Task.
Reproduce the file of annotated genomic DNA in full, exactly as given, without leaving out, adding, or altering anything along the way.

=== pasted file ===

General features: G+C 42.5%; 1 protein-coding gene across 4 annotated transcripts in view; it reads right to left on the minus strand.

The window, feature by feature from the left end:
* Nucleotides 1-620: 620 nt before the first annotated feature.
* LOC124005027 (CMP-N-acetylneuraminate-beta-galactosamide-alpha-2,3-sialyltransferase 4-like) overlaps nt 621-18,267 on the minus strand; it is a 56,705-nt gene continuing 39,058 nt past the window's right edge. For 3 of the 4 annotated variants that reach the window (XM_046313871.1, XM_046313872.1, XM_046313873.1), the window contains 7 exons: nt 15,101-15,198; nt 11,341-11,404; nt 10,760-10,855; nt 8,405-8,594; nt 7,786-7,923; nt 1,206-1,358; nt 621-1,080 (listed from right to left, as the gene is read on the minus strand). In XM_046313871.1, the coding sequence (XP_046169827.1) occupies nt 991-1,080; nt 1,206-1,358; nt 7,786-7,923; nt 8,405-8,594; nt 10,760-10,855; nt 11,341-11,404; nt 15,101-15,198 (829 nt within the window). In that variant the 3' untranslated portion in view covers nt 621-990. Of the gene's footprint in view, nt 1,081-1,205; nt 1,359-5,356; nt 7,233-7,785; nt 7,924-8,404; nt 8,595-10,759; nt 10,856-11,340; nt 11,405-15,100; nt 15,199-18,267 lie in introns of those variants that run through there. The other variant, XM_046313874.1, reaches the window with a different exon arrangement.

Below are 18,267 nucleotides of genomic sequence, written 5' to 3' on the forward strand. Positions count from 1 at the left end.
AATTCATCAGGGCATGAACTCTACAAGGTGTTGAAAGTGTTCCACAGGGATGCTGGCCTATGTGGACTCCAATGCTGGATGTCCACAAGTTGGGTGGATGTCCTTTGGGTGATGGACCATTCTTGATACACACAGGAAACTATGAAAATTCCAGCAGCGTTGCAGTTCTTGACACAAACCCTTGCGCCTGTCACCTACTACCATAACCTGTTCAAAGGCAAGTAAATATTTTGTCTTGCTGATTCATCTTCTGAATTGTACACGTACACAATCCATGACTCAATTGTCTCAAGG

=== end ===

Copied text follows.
General features: G+C 42.5%; 1 protein-coding gene across 4 annotated transcripts in view; it reads right to left on the minus strand.

The window, feature by feature from the left end:
* Nucleotides 1-620: 620 nt before the first annotated feature.
* LOC124005027 (CMP-N-acetylneuraminate-beta-galactosamide-alpha-2,3-sialyltransferase 4-like) overlaps nt 621-18,267 on the minus strand; it is a 56,705-nt gene continuing 39,058 nt past the window's right edge. For 3 of the 4 annotated variants that reach the window (XM_046313871.1, XM_046313872.1, XM_046313873.1), the window contains 7 exons: nt 15,101-15,198; nt 11,341-11,404; nt 10,760-10,855; nt 8,405-8,594; nt 7,786-7,923; nt 1,206-1,358; nt 621-1,080 (listed from right to left, as the gene is read on the minus strand). In XM_046313871.1, the coding sequence (XP_046169827.1) occupies nt 991-1,080; nt 1,206-1,358; nt 7,786-7,923; nt 8,405-8,594; nt 10,760-10,855; nt 11,341-11,404; nt 15,101-15,198 (829 nt within the window). In that variant the 3' untranslated portion in view covers nt 621-990. Of the gene's footprint in view, nt 1,081-1,205; nt 1,359-5,356; nt 7,233-7,785; nt 7,924-8,404; nt 8,595-10,759; nt 10,856-11,340; nt 11,405-15,100; nt 15,199-18,267 lie in introns of those variants that run through there. The other variant, XM_046313874.1, reaches the window with a different exon arrangement.

Below are 18,267 nucleotides of genomic sequence, written 5' to 3' on the forward strand. Positions count from 1 at the left end.
AATTCATCAGGGCATGAACTCTACAAGGTGTTGAAAGTGTTCCACAGGGATGCTGGCCTATGTGGACTCCAATGCTGGATGTCCACAAGTTGGGTGGATGTCCTTTGGGTGATGGACCATTCTTGATACACACAGGAAACTATGAAAATTCCAGCAGCGTTGCAGTTCTTGACACAAACCCTTGCGCCTGTCACCTACTACCATAACCTGTTCAAAGGCAAGTAAATATTTTGTCTTGCTGATTCATCTTCTGAATTGTACACGTACACAATCCATGACTCAATTGTCTCAAGG